Hoh Rainforest

Moss dripping from large trees and huge ferns on the forest floor. There was a nice hike from the Rangers Station to the Hoh River. We arrived in the mid morning time frame and there was already quite a few people parked and hiking the trail; people from all over the world. As we left around 2:00pm there was a lineup of vehicles, at least 60, waiting to get into the park.

It’s a pretty amazing place and well worth your time to drive 16 miles from Highway 101, on a very winding road, to reach the this National Park.

Images of the Hoh River in the next installment.

Safe travels

from the Mothership

docked in Seattle!

Adventure#2: Olympic Peninsula

Our first night out we spent at Kalaloch Beach. Our site was within a short walking distance from the Pacific Ocean. Basically “roughing it” as we had no hookups. Pretty rustic, but secluded. Our Brooklyn grandson, Elliott, above hanging out with grandma on the beach. The steps down to the beach are behind that wall of large driftwood.

Was a fun night.

Adventure#2 to be continued.

Safe travels from the Mothership

back in Seattle!

Floral from Seaside

Motoring about on Big Red gave me a chance to see things I might otherwise miss.

It’s kind of like walking and doing street photography, but at a faster pace.

Safe travels from the Mothership

docked in Seattle!

Note: One week away from our next adventure. This time we are going around the Olympic Peninsula, clockwise, if that makes sense?

Also, the screen door I ordered, from the Coachmen factory in Ohio, is on its way to Seattle. Should be here on the 24th. Once here, I will have to see what sort of hardware pieces I will need and maybe have time to install it before the next adventure.

Big Red

ems48

I mentioned in the previous post that I did most of my traveling around Seaside on an electric trike. This photo is of a newer model, but it is nearly exact to the trike I rode.

In my wife’s family, the trike is referred to as ‘BIG RED’. This trike will literally push you back in the seat if you are not careful. The acceleration is controlled ( I use that term loosely) by the right hand grip. It will do a wheelie if you are not very careful when you rotate the hand grip. There are two posts with small wheels on the back of the trike and they are there for a reason: to keep the trike from flipping over backwards. Most of the weight is towards the rear of the vehicle, including the driver. Makes for some harrowing moments if you are not vigilant.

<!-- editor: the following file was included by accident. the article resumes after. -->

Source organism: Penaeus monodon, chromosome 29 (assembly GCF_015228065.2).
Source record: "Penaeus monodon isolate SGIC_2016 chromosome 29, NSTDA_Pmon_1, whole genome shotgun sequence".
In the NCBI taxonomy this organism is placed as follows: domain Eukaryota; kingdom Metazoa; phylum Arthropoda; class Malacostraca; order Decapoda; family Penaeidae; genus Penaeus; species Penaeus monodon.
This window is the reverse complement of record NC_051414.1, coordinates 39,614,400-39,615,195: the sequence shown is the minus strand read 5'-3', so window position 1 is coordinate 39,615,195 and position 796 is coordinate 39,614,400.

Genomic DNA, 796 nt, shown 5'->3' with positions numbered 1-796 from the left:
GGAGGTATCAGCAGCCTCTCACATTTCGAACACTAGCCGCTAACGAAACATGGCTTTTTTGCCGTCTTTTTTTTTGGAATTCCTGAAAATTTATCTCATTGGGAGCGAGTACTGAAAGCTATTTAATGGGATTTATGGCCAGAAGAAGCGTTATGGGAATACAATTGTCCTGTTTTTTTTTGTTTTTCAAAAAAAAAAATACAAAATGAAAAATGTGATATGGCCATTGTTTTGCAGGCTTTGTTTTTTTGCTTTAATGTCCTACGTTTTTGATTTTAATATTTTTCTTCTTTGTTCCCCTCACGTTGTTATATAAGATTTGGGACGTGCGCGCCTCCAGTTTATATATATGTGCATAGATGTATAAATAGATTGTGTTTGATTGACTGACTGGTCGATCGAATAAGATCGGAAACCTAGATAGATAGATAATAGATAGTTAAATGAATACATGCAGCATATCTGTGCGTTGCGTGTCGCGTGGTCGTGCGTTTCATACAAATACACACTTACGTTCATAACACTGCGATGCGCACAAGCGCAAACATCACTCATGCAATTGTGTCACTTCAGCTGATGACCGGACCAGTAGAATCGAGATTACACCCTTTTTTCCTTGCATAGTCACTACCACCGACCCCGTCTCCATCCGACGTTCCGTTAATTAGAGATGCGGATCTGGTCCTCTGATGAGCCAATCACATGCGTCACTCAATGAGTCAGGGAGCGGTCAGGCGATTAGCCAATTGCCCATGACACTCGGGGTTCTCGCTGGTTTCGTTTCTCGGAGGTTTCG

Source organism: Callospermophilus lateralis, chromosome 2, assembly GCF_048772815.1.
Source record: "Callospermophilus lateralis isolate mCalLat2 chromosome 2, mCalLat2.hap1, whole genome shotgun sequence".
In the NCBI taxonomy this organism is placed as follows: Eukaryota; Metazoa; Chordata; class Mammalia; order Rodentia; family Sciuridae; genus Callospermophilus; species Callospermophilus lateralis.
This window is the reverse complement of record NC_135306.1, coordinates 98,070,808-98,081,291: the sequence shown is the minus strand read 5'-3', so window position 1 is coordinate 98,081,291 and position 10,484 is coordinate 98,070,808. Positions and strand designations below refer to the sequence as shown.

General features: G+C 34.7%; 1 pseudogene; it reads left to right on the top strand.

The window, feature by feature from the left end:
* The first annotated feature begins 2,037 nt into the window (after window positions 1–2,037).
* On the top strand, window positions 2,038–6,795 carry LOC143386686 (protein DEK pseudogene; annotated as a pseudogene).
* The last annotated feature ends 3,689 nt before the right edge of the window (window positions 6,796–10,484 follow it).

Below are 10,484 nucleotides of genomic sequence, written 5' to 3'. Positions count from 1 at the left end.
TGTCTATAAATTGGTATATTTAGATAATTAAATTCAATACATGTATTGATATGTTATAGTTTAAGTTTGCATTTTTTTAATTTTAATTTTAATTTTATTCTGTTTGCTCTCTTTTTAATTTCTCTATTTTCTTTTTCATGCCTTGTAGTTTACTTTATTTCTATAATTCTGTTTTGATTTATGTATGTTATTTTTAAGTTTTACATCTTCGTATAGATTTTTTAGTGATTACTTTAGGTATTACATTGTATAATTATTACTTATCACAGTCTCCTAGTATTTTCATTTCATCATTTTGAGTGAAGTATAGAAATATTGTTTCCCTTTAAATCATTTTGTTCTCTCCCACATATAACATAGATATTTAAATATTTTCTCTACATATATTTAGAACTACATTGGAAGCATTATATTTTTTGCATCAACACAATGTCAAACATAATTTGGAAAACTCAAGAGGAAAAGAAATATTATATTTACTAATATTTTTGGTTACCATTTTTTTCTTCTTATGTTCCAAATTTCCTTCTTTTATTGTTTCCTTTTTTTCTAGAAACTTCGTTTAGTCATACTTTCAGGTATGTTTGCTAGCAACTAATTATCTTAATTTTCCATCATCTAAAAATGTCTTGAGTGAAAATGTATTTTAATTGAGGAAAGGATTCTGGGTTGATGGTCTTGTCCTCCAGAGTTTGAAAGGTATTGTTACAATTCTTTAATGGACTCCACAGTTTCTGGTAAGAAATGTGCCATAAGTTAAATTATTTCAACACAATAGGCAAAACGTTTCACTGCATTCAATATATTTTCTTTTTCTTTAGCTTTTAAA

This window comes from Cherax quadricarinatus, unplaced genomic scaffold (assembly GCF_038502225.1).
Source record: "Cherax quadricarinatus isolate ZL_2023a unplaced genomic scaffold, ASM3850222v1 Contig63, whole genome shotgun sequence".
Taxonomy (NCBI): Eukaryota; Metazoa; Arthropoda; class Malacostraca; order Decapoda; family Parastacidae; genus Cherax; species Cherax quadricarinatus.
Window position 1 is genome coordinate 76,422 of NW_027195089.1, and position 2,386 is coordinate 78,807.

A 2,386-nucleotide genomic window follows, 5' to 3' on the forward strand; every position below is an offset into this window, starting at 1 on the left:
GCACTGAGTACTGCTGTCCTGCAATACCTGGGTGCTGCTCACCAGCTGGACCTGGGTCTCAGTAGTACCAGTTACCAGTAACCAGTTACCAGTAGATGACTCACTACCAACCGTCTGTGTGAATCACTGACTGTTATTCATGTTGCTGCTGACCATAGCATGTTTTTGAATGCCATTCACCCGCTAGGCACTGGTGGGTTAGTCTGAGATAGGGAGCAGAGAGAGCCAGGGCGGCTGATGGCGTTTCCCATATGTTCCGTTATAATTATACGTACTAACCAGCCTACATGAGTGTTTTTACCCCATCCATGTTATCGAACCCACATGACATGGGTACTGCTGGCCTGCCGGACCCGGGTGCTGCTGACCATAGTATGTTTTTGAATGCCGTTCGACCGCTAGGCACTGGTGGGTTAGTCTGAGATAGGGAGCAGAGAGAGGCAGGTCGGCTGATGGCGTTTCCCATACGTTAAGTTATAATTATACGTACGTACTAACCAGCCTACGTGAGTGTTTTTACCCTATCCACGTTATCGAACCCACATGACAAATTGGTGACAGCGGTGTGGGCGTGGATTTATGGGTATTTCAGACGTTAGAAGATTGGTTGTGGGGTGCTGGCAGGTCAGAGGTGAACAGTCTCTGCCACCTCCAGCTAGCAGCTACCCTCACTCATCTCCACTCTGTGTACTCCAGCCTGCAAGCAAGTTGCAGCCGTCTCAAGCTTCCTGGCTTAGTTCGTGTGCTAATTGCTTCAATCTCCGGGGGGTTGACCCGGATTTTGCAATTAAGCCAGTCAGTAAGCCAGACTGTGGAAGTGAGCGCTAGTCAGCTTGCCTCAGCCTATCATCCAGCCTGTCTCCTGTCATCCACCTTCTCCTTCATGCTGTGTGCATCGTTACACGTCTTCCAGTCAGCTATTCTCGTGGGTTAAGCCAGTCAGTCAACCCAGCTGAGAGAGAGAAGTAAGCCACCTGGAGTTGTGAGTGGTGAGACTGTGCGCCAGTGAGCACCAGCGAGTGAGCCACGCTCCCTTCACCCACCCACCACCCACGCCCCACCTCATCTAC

The trike comes with all of the usual features: back and front hand brakes, parking brake, horn, lights, directional and gauges to let you know the battery level and speed. It comes with a key fob that allows you to set an alarm. If anyone touches the trike when the alarm is set it lets out a high pitched squeal. So, if someone thought they could lift it into a truck bed ( would probably take three people), the trike will protest!

When I took it out the first time at Seaside I needed to find a gas station with an air pump as all three tires were low. I had to drive about a mile to the nearest station. When I pulled in ( silently) there were three rough looking dudes on Harleys getting gas. I was a bit leery when I couldn’t find the air pump because that meant asking the attendant ( Oregon is the only state that won’t allow self pumping), which meant driving the trike up to the pumps where the biker dudes where. I asked the attendant quickly and then was directed to the side of the building ( where I could fill the tires out of the view of the bikers). Just one of those ‘timing is everything/ moments, I guess.

Riding around town was interesting in that people were doing a rubber neck kind of thing as I whirred by them. Three guys on Honda scooters zipped past me twice on the same street, honking their horns. Never a dull moment on Big Red.

I used the wire basket to carry a small backpack with my Nikon camera inside and there was a wire lid to lock it in place.

Top speed: 40+ kph!

So, that was my experience with BIG RED.

Safe travels

from the Mothership

docked in Seattle!!

More from Central Oregon

Reading on the Mothership, our granddaughter misses some of the sights as we travel across Central Oregon. Needless to say, she is an avid reader ( voracious, maybe). I think that is her brother’s foot sticking up on the left. I guess I kind of got him in the shot.

Safe travels

from the Mothership

docked in Seattle!

From Prairie City to John Day, OR.

Just some shots from the cockpit of the Mothership as we made our way from Prairie City to John Day. The Fossil Center was really busy the morning we were there, but we did get a chance to see all of the exhibits, just not go out on the trail or whatever to see the actual beds. Just keeping track of two grandchildren, when I’m in a boot and need a cane to navigate, was a challenge enough indoors!

As an aside: the motorhome you see in the photo we seemed to have followed for a couple of hours. Not much traffic on this road, which is nice. Just a bit boring looking at the back of the same motorhome for miles!

 

Safe travels

from the Mothership

docked in Seattle!

Leaving Prairie City, OR.

The morning routine of packing, cleaning and unhooking from water, electric and waste lines. Making sure the site is clean as when we found it. We drove from Prairie City to John Day to check out the fossils ( next post). Wasn’t much traffic as we drove across central Oregon.

Safe travels

from the Mothership

docked and winterized

in Seattle!